21. Alasalvar, C., K. Taylor, E. Zubcov, F. Shahidi, and M. Alexis. "Differentiation of Cultured and Wild Sea Bass (Dicentrarchus Labrax): Total Lipid Content, Fatty Acid and Trace Mineral Composition."Food Chemistry79.2 (2002): 145-50.ScienceDirect. Web. <>.

22. Chen, I-C., F.A. Chapman, C-l Wei, K.M. Portier, and Sf. O'Keefe. "Differentiation of Cultured and Wild Sturgeon (Acipenser Oxyrinchus Desotoi) Based on Fatty Acid Composition."Journal of Food Science60.3 (1995): 631-35.Wiley Online Library. Web. <>.

23. Seaborn, Gloria T., Michael L. Jahncke, and Theodore I. J Smith. "Differentiation between Cultured Hybrid Striped Bass and Wild Striped Bass and Hybrid Bass Using Fatty Acid Profiles."North American Journal of Fisheries Management20 (2000): 618-26.Taylor & Francis Online. Web. <>.

24. Blohm, D., F. Bonhomme, G. Carvalho, D. Crosetti, T. Cross, G. Dahle, D. Danancher, R.H Devlin, E. Garcia-Vazquez, K. Glover, B. Guinand, G. Hulata, K. Jørstad, K. Kohlmann, S. Lapègue, P. McGinnity, G. Marteinsdottir, P. Moran, C. Primmer, P.A Prodöhl, M.L Rise, C. Saavedra, Ø Skaala, T. Svåsand, A. Triantafyllidis, and E. Verspoor. "Assessment of Tools for Identifying the Genetic Origin of Fish and Monitoring Their Occurrence in the Wild." Genimpact, n.d. Web. <>.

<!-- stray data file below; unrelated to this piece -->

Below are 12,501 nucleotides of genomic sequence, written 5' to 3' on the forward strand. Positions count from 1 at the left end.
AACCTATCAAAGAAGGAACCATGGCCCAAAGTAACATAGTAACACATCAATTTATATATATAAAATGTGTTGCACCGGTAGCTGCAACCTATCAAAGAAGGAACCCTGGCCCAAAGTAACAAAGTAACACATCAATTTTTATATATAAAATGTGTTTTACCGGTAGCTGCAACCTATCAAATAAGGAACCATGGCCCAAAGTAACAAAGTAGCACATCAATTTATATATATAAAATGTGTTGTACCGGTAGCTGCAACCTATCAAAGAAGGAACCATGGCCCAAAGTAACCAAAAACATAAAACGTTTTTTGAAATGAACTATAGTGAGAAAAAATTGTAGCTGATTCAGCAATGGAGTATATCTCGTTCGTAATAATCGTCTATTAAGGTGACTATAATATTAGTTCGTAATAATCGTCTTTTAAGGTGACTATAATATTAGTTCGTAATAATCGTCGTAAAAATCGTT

25. Personal correspondence with Mike Pietrak, aquaculturist

26. "Recommendations for Mass Marking Hatchery-Reared Trout and Salmon Stocked Into the Great Lakes Basin." Council of Lake Comittees, 11 Apr. 2005. Web. <>.

27. "Study Protocol for a Compassionate Aquaculture Investigational New Animal Drug (INAD) Exemption for Calcein (SE-MARK ® ) (INAD #10-987)." U.S. Fish and Wildlife Service, May 2008. Web. <>.

28. Personal correspondence with Jason Montgomery of Western Chemical Inc.

29. Johnson, Bonnie. "Calcein (SE- MARK ® ) Clinical Field Trials - INAD 10-987 Year 2010 Annual Summary Report on the Use of Calcein (SE- MARK ® ) in Field Efficacy Trials." U.S. Fish and Wildlife Service, 2010. Web. <>.

30. Bumguardner, Britt W. "Marking Subadult Red Drums with Oxytetracycline."Transactions of the American Fisheries Society120.4 (1991): 537-40.Taylor & Francis Online. Taylor & Francis, 9 Jan. 2011. Web. <>.

31. Johnson, Bonnie. "Oxytetracycline Bath Marking Clinical Field Trials - INAD 9033 Year 2000 Annual Summary Report on the Use of Oxytetracycline Bath Marking in Field Efficacy Trials." U.S. Fish and Wildlife Service, 2000. Web. <>.

32. Unkenholz, Eric G., Michael L. Brown, and Kevin L. Pope. "Oxytetracycline Marking Efficacy for Yellow Perch Fingerlings and Temporal Assays of Tissue Residues."The Progressive Fish-Culturist59.4 (1997): American Fisheries Society, 1 Jan. 1997. Web. <>.